When Vladimir Putin threw out the first snowball in opening the Winter Olympics at Sochi, I hope some brave apparatchik holding his shirt took the opportunity to whisper in his ear about closing other games less popular.
Between gay rights, the suppression of Ukraine, support for the Syrian dictator, and prosecution of political opponents, many commentators would say that the line for that possibility starts around the block.
Yet the Russian game-playing I have in mind has probably fallen off many radars monitoring acceptable international behavior. Nevertheless, it's a selfish, manipulative sport that deserves to be forever consigned to the penalty box.
I'm referring to Russia's ongoing ban on U.S. beef and pork exports, a capricious sanction as out of touch with science as leeches and palm reading.
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According the trade data just released, U.S. beef exports in 2013 totaled 2.58 billion pounds (carcass weight), 5% greater than the previous year. After importing approximately 151 million pounds from the U.S. in 2012, Russia purchased virtually no beef last year.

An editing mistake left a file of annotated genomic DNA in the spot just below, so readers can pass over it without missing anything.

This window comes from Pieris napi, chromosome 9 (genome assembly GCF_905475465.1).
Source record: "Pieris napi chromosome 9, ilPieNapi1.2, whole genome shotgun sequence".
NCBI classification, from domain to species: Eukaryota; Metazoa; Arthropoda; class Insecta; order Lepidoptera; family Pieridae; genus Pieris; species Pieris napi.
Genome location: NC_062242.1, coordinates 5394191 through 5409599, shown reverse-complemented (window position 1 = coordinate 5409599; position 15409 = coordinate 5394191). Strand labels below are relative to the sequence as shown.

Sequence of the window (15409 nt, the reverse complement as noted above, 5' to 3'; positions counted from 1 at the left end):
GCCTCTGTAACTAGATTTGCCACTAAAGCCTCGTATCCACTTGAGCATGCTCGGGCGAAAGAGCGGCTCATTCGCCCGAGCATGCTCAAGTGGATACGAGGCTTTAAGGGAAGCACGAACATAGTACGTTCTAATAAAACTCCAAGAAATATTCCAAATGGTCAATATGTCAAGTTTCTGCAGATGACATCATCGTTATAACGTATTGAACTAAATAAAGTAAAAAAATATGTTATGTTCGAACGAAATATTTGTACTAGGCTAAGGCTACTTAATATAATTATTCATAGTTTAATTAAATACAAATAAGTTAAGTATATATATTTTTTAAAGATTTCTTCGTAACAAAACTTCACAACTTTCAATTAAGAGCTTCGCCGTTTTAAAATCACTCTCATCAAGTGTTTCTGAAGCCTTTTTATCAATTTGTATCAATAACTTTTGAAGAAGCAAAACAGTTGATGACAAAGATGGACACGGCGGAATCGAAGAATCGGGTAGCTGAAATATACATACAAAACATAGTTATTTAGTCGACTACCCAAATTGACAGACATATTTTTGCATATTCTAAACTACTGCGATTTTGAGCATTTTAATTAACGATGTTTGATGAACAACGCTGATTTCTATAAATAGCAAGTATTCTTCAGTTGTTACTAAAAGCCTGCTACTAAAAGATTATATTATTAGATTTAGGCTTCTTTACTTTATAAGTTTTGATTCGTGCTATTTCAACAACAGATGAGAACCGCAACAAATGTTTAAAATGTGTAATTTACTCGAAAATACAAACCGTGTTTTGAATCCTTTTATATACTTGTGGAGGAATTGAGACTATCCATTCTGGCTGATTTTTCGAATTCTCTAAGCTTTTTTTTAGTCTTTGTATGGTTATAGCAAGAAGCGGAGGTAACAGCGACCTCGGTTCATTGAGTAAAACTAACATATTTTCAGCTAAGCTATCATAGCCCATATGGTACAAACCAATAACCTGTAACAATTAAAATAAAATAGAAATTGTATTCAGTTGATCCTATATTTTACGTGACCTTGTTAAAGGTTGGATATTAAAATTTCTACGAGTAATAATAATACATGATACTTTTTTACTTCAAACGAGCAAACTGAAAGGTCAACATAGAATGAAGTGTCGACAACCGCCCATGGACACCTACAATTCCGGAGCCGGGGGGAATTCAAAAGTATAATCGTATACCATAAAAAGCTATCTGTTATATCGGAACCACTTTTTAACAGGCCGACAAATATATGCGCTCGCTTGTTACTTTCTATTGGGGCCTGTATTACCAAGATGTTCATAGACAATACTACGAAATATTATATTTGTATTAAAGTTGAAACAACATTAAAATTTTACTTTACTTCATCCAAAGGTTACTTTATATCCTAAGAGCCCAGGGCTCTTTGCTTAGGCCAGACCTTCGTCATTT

Had Russia accepted the same amount of product in 2013 than it did the prior year, total U.S. exports would have exceeded the prior year by 11.5%.
On the other hand, U.S. pork exports in 2013 totaled 4.99 billion pounds (carcass weight), 7% smaller than the previous year. After importing approximately 275 million pounds from the U.S. in 2012, Russia purchased no more than 17.2 million pounds of pork last year.
Had Russia bought the same amount of product in 2013 that it did the prior year, total U.S. exports would have fallen short of the prior year by only 2.7%.
I'm really not an unreconstructed cold warrior who enjoys Russia-bashing. Surely we have enough problems keeping our own house in order to worry about Pussy Riot's fight with the Kremlin.
But if Russia wants an equal booth at the international marketplace, then it must be required to play by globally acceptable rules. And while Russia has recently agreed to begin accepting U.S. meat once again (first turkey, then beef, and maybe pork somewhere down the road), can we really be sure that it has ended the anti-free-trade games for good?
Shame on me, but I just can't clear my memory of a Soviet female shot-putter in 1964 who refused to be tested for sex.
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